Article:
The Fantastic Four is a group of super heroes (based vaguely on the four elements), each with their own dynamic personality, but you wouldn’t know that from reading this comic run better labeled: The God-Scientistic Reed Richards With Appearances From His Two Kids And Dad. The stories largely deal with Reed/kids/dad trying to save the world from cosmic threats they seem to have created, and how one solutions just leads to a more dangerous situation later–something that is rather interesting. I don’t know how anyone unfamiliar with the title could know who the characters are (both old and new ones) or particularly care as stories are rather bare boned, and, early on, tended to end as soon as something interesting might happen. I would like to tell you what the plot of these works were, but nothing really happens until volume 4 and only then because of events that start with a character’s death, which is a device I hate. Also, does anyone remember the time that the FF would solve problems that didn’t involves the slaughter of perhaps tens of thousands of people? (Wait, sorry, they aren’t humans that get killed–and they don’t cry out in fear/pain–so it is ok.) Additionally, while it may seem cool to have plots within plots, time travel galore–the bread and butter of Hickman–, and lots of scenes of a kid kicking people in the nuts, there is something boring about, for example, a 3 year old that is smarter than every genius that have ever lived put together and multiplied by 3 and capable of doing things in ten minutes that ever scientist on the planet, using every resource on the planet, could not achieve in a decade. And that’s hardly the worst of it, as people quite literally become gods. It may seem neat at first, but it quickly becomes pointless. Also, there is too much rock-paper-scissors in that hero X can defeat villain Y who can destroy entity Z who can crush hero X. Don’t misunderstand me. I love cosmic battles and alien invasions, but I don’t like to simply have “unclassified power levels” and aliens destroying all of Manhattan. Subtly is good, as are parameters, and without these elements the writing becomes sloppy. The best work is vol. 5 as various strings come together if nothing else and you have a sense of both completion, that past events were leading somewhere, and enough action and pathos to get a reader involved. However, I challenge anyone to say that there has been much of any character development, or that the events really mesh together (without one of the characters saying that this is simply what happens, always, in all time lines). The writing is not particularly snappy or funny and there are more artists than I can shake a stick at–and I’ve been known to shake a stick. I was ready to quit until the end of vol. 4 and that, sadly, kept me around as I saw the spark of great potential. Potential that never seemed to materialize. I will give props to vol. 6, which is more a series of vignettes of the aftermath, and I think these short, focused, rather self contained tales are where Hickman shines brighter. Luckily, this largely continues in FF vol. 3 (albeit on a slightly sillier note at times), which brings his run to its end. In the final analysis, I can’t really recommend these books. If Cej (who enjoyed it) had told me the entire story, I probably would have liked it more than reading it. Still, it is understandable why people get into Hickman’s convoluted plots; I guess I’m more interested in other aspects.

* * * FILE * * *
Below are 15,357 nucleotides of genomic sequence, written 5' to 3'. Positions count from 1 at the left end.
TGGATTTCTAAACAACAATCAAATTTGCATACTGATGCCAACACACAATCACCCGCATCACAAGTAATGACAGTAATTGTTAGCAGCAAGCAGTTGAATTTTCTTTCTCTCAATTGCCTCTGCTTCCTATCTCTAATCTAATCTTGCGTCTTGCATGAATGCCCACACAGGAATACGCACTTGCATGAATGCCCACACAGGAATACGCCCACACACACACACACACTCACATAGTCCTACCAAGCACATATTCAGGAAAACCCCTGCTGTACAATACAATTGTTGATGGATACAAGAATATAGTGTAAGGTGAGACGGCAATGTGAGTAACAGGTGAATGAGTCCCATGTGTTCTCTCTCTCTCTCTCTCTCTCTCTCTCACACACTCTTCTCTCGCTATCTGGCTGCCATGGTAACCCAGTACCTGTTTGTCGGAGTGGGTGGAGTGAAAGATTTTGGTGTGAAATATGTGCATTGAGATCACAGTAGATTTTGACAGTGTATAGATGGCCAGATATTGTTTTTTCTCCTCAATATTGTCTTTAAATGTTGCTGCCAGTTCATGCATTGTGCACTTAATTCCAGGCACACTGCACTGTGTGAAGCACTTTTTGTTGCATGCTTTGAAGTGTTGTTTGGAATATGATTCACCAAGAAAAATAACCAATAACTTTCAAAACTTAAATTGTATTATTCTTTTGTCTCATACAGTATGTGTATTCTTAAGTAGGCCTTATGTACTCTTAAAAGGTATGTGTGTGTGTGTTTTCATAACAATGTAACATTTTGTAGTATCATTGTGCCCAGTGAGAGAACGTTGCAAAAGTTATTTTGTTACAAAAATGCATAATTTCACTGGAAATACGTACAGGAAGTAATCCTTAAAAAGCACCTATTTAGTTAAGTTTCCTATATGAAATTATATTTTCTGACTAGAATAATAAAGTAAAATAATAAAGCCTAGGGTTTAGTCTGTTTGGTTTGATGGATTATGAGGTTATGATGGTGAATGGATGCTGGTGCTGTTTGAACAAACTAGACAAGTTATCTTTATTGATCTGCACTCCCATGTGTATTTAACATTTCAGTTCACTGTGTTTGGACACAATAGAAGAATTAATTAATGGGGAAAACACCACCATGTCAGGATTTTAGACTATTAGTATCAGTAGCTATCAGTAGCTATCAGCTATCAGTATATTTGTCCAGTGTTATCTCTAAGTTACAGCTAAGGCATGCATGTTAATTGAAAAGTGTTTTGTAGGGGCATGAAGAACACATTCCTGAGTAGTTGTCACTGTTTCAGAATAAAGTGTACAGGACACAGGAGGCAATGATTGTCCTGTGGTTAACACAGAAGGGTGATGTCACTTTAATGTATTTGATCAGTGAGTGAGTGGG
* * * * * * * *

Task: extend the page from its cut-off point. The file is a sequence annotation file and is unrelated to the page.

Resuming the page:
Sep 26 2014